Special Features

Year in Review: later life lending in 2020

Amy Loddington
|
23rd December 2020
later life year in review
"Introducing desktop and semi-automated valuations alongside remote-based financial and legal advice has enabled the lifetime mortgage market to continue serving older borrowers throughout the crisis"

2020 has been a very unusual year. A global pandemic has drastically changed our day-to-day lives and - in many ways - our industry. To look back at how the past twelve months has affected how we do business, Financial Reporter will be sharing a series of Year in Review pieces covering different sectors of financial services. Experts from across the industry will share their thoughts on 2020 and how we can look forward to 2021 - here, we look at the later life lending market.

Here's what some of the biggest names in protection had to say about this year and how the market will continue to change in 2021:

Lisa Martin, development director at TMA Club:

“The later life lending market has also adjusted admirably to a rapidly changing landscape. Introducing desktop and semi-automated valuations alongside remote-based financial and legal advice has enabled the lifetime mortgage market to continue serving older borrowers throughout the crisis. These measures have helped the industry’s recovery enormously over recent months. Indeed, the Equity Release Council’s latest figures show that the number of new lifetime mortgages agreed between July and September rose by 41% compared to the previous quarter, which is testament to the hard work of trade bodies, lenders, advisers and service providers in helping to stimulate market activity.”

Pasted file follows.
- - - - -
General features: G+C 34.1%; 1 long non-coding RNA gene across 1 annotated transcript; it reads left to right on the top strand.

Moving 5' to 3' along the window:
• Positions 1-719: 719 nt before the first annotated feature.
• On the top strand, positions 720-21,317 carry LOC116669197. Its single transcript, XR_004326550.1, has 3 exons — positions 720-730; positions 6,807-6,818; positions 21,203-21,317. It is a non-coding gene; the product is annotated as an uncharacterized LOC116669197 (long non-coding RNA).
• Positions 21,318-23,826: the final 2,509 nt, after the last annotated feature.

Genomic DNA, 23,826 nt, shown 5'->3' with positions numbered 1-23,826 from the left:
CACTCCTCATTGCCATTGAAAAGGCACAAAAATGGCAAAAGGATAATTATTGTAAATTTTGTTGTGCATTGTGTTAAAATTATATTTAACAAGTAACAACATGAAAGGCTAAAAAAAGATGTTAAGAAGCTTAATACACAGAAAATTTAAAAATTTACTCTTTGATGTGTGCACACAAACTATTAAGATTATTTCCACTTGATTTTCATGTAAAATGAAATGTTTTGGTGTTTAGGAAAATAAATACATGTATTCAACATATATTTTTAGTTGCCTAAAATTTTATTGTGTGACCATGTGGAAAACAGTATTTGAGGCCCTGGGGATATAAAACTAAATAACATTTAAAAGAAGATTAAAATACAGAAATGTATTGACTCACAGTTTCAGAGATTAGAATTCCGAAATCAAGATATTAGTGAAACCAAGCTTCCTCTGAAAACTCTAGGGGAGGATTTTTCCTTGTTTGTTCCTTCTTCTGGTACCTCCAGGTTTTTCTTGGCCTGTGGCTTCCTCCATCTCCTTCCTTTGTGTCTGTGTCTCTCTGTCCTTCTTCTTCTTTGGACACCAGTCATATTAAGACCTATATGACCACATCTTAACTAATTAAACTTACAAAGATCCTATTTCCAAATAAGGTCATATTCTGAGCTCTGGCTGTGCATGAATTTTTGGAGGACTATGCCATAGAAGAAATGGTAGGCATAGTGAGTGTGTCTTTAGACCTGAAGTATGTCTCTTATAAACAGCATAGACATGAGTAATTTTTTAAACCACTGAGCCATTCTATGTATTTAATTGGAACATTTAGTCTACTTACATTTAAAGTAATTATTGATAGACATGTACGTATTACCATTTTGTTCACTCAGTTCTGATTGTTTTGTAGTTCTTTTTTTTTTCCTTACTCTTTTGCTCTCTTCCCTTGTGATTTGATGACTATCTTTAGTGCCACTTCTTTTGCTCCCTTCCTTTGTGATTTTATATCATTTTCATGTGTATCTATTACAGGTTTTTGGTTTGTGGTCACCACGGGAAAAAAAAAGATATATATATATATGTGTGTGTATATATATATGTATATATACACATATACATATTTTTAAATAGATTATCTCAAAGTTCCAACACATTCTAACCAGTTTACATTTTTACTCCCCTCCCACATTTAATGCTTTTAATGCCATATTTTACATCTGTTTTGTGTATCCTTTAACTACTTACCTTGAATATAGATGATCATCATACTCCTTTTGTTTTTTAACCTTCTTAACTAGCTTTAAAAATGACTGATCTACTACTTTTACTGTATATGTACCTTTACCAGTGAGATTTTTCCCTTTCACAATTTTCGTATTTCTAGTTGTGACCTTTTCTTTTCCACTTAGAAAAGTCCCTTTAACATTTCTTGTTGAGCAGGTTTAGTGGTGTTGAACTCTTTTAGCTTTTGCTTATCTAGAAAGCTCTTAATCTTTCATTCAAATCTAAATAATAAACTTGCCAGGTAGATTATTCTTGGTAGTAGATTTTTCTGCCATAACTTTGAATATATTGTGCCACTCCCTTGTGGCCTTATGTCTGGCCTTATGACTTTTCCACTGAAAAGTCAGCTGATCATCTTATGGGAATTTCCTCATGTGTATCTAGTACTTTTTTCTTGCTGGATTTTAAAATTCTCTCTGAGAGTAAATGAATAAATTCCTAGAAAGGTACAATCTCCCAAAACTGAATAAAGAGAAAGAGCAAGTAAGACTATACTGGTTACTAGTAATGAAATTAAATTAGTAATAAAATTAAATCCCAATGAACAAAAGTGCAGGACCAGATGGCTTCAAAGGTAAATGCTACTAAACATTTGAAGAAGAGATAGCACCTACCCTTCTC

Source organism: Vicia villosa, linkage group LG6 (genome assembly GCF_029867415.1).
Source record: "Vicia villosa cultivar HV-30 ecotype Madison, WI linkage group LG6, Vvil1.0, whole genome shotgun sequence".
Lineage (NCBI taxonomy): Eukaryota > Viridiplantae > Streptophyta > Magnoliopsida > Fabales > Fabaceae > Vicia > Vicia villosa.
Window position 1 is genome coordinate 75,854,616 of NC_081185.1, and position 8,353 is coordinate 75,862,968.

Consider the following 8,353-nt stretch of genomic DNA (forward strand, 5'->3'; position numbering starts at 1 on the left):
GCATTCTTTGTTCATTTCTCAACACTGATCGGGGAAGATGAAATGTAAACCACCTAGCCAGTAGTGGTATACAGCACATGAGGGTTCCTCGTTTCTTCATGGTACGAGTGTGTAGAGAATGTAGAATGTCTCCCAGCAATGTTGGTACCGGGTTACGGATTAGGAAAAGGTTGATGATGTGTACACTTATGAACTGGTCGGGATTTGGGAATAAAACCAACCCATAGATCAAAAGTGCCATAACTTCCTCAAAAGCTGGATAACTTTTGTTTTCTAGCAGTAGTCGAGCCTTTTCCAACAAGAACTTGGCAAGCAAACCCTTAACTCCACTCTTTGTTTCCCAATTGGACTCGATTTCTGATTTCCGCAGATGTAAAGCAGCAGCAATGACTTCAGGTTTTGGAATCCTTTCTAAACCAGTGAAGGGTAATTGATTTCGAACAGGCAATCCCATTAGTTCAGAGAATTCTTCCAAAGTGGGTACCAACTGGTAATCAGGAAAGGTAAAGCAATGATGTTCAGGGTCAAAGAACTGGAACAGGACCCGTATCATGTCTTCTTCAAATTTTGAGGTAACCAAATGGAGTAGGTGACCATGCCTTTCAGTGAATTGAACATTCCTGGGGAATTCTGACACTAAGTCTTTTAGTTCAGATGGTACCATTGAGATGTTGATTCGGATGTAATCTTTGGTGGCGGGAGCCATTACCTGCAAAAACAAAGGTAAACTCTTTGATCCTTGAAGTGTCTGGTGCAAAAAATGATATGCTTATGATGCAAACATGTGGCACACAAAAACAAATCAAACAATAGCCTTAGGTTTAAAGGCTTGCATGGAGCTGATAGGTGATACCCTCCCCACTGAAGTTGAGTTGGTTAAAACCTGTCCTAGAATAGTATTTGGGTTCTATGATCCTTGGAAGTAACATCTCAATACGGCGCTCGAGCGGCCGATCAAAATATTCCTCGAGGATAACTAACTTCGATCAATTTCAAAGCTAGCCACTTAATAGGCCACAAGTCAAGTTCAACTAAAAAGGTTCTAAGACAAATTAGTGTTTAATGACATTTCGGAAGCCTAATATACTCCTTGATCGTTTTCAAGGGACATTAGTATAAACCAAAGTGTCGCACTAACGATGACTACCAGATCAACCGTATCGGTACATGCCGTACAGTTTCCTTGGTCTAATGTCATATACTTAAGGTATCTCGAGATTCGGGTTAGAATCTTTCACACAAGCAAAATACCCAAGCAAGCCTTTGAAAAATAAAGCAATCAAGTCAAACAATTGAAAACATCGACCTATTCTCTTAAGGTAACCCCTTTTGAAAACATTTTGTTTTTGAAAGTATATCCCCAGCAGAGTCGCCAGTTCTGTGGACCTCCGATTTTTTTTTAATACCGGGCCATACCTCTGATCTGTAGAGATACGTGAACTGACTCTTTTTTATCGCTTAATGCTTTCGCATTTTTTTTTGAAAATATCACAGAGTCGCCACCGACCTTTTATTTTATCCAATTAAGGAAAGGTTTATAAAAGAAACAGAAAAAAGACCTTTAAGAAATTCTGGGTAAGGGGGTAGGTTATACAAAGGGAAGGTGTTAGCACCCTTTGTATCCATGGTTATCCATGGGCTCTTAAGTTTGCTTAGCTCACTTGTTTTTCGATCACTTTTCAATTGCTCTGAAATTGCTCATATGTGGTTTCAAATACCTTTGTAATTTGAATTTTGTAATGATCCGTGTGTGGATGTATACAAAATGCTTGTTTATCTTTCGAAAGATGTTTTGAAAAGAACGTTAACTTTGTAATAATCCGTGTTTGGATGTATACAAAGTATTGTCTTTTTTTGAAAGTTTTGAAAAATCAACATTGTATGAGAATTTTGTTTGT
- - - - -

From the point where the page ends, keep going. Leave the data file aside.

Nick Sanderson, CEO of Audley Group, said:

“The UK residential property market, understandably, buffeted at the start of the first lockdown. But during this second lockdown early indicators are looking good with the stamp duty holiday undoubtedly helping. Knight Frank found that the number of valuations of homes being put up for sale was up 38 per cent last week, and exchanges were 11% higher. A stark difference to the experience of the whole market in March.

“However, a different story is emerging within the retirement living sector. This year, we have continued to see a surge in demand as the retirement village model has, to date, proven hugely effective in keeping older people safe and supported in their own homes. And, above all, having easy access to health, wellbeing and care services. Offering a strong sense of community across the villages, owners have felt more connected to others. Recent research we did found that half (47%) of people who haven’t yet retired, and experienced lockdown loneliness are now reconsidering their later life plans and two fifths (43%) say they will do anything they can to avoid loneliness in the future.

“The attractiveness of the model has never been clearer to our owners and prospects, and indeed investors. The key to minimising feelings of isolation is creating a strong support network and providing families with the reassurance that their loved ones are being well looked after. We continue to invite prospects virtually through our doors so they can experience this themselves by video tours, external fly throughs, and CGI visuals, all from their own home.”

Louise Bunce, head of proposition and marketing at Ipswich Building Society:

“With lockdown leading to many intergenerational living arrangements, the industry has seen growing numbers of later life borrowers seek to remortgage and unlock a chunk of capital from their homes, to gift to adult children looking to get a foot on the property ladder. With the disappearance of 95% LTV deals throughout most of 2020, many younger would-be first time borrowers were simply unable to get a mortgage and so parents and grandparents helped to boost the size of their deposit, unlocking their offspring’s ability to buy their own home.”